Frequently Asked Questions About COVID-19 – April 21, 2021

  “Shared expectations lead to predictability.”

 256.  Tracking the progress of Connecticut vaccinations

          Q:  Everyone getting vaccinated is feeling joyous.  But how well are we really doing? 

          A:  We all know that vaccines work.  The more people who get vaccinated, the more they become immune from being infected.  The more rapidly the percentage of people becoming vaccinated rises, the slower new mutations will develop.  Let’s continue to check on how that important metric is progressing,

Percent of People in Connecticut Who Are Fully Vaccinated Each Week for Past 2 Months on Sundays


February 28 Average per week for 8 weeks April 18
8.4% 18.6% 31.6%
                          – Source: Covid Act   


Vaccination Fact #3: The good news is that as more people get vaccinated, the number who have hesitated to get their shots is diminishing.  The bad news is that as time moves along, the high number of COVID cases tends to produce additional variants, some of which are more infectious, thus increasing the number of cases.

As of last week Sunday, 31.6% of Connecticut’s population had been fully vaccinated, leaving 68.4% who are not yet fully   vaccinated.

257. No single variable can explain or predict when COVID will fade away.

         Q. If vaccines create immunity, how come the number of COVID cases are rising as the percentage of vaccinated people is increasing?

         A. There are many variables that affect the risk of COVID spreading or the safety of its diminishing over time. One dynamic that has been identified is that once a person gets vaccinated, they feel they can’t catch the disease.  They stop wearing masks, and gather in crowded settings with impunity.  Scientists have yet to determine if a vaccinated person can still be infected and remain asymptomatic.  There is the possibility that an immunized person can still spread the disease to others without ever knowing they are a carrier.  As we explore ways to predict when it will be safe to reopen at UUS:E, we cannot just look at one set of data like the percentage of the population that is fully vaccinated.  We also have to look at other data such as the number of tests being given to determine if testing is adequate to identify asymptomatic patients.  No single variable can explain or predict when COVID will drop to an acceptable risk.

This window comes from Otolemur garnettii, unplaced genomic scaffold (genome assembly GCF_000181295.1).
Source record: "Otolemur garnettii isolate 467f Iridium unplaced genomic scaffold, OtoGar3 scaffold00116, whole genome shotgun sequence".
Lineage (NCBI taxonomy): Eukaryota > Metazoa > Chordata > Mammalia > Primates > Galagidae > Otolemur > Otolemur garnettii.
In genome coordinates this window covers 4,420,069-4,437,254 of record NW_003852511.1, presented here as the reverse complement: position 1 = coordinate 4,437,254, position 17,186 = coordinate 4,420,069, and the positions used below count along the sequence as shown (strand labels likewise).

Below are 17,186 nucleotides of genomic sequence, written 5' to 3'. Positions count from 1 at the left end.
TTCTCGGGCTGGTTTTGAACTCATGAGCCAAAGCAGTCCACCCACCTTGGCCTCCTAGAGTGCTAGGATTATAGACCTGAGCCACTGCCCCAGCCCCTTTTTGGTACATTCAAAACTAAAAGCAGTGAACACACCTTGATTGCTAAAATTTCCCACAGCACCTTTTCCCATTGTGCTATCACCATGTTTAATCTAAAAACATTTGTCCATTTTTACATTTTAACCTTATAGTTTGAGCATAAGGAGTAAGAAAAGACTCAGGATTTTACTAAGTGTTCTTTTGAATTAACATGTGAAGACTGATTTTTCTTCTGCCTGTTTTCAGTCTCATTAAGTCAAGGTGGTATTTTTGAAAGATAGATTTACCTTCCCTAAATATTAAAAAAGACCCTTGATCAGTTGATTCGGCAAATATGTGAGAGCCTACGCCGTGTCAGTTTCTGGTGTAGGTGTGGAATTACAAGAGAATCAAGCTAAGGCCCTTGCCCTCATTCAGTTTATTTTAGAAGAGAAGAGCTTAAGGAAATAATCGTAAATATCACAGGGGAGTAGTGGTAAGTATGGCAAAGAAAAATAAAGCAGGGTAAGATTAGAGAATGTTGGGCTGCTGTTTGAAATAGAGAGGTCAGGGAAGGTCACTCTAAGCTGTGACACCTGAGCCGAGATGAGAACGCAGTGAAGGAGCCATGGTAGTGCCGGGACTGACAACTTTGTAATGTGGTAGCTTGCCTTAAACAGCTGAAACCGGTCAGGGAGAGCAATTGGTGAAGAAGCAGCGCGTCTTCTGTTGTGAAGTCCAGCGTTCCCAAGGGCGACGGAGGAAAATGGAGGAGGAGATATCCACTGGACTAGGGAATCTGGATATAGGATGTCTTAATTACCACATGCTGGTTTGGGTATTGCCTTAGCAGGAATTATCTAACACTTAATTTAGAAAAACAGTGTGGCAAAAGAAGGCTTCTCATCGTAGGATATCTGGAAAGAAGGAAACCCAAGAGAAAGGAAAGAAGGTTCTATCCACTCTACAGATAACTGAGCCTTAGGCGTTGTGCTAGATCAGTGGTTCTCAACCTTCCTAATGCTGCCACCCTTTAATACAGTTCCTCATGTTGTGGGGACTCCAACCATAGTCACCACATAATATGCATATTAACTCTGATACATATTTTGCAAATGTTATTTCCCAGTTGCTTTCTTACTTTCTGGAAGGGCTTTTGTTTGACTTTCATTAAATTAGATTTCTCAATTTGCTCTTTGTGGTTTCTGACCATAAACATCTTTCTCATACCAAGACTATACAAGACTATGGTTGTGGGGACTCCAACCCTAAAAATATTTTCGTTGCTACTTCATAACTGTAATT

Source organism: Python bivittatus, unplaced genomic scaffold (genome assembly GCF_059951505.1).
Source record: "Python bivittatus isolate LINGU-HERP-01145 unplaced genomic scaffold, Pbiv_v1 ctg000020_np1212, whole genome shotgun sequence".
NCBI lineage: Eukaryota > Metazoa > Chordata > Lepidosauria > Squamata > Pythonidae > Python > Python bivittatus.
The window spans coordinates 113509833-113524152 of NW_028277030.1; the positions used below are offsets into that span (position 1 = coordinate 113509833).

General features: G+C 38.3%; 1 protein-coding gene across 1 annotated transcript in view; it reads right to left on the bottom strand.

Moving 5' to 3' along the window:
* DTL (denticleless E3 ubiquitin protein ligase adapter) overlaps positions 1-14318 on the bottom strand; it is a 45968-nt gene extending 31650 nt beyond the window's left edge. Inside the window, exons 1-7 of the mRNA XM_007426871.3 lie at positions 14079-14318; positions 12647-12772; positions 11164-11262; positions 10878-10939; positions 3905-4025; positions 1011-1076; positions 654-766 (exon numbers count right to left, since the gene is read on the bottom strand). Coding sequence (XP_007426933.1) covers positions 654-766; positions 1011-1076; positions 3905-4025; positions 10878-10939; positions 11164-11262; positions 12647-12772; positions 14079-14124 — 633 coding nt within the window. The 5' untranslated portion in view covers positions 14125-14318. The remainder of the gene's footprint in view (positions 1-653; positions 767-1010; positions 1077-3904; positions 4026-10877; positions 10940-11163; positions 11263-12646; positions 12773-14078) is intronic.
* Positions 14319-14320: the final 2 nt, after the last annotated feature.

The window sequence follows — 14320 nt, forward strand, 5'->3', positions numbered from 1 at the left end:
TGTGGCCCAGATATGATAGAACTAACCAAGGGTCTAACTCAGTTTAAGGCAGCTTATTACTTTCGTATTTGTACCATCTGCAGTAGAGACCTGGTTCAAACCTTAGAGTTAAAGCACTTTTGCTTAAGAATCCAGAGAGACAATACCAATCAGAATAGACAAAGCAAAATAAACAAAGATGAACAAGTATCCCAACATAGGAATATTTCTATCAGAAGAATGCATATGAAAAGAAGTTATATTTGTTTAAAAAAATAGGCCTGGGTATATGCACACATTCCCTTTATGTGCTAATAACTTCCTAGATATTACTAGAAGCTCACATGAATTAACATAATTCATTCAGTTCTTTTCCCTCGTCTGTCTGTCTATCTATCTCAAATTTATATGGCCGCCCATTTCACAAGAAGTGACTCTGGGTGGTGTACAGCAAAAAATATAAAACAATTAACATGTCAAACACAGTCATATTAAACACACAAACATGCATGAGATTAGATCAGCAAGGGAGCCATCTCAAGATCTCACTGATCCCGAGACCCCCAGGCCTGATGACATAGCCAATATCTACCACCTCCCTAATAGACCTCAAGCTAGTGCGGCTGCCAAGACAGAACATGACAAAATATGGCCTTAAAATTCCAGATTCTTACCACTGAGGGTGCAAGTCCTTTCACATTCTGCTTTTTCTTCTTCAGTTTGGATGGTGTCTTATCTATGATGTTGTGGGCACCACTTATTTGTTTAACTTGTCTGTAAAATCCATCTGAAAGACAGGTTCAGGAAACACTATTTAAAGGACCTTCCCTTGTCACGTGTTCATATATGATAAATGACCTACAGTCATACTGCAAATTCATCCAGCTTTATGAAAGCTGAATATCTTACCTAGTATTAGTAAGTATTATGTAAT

258. COVID protection for church religious education is parallel to that for schools

         Q:  Why can’t we open up the church now to give my daughter a chance to go to RE?  After all, the local schools are opening up now!

         A:  Everyone wants to get back to normal, and the sooner the better.  But the challenge is to do this safely.  Local schools are opening up following the detailed requirements issued by CDC.  Key among these requirements is that children have to stay 3 feet away from others and there must be adequate ventilation.  It has taken weeks and months for local schools to rearrange space, enhance the ventilation systems, and make purchases just to get ready. The costs for all this have been extraordinary.  So much so that the federal American Rescue Plan Act of 2021 passed last month has already sent out $81B to enable schools to reopen. Another $100B is proposed in the upcoming infrastructure legislation to help schools modify their buildings.  At UUS:E, we are not eligible for any of this federal funding.  And we don’t have enough space downstairs for 3 foot spacing for all our eligible participants.  Without sufficient windows, some of our classrooms cannot just let the fresh air in.  Be assured there are many people working to solve these issues.  And to solve the underlying question of when and how we will reopen.  We are doing this by considering science and safety as being paramount.  You will hear more about this effort soon.

259. The planning now underway to project when it will be safe for UUS:E to reopen is tentatively focusing on 5 variables that are scientifically defined and studied

         Q:  How does science figure in calculating when we can reopen?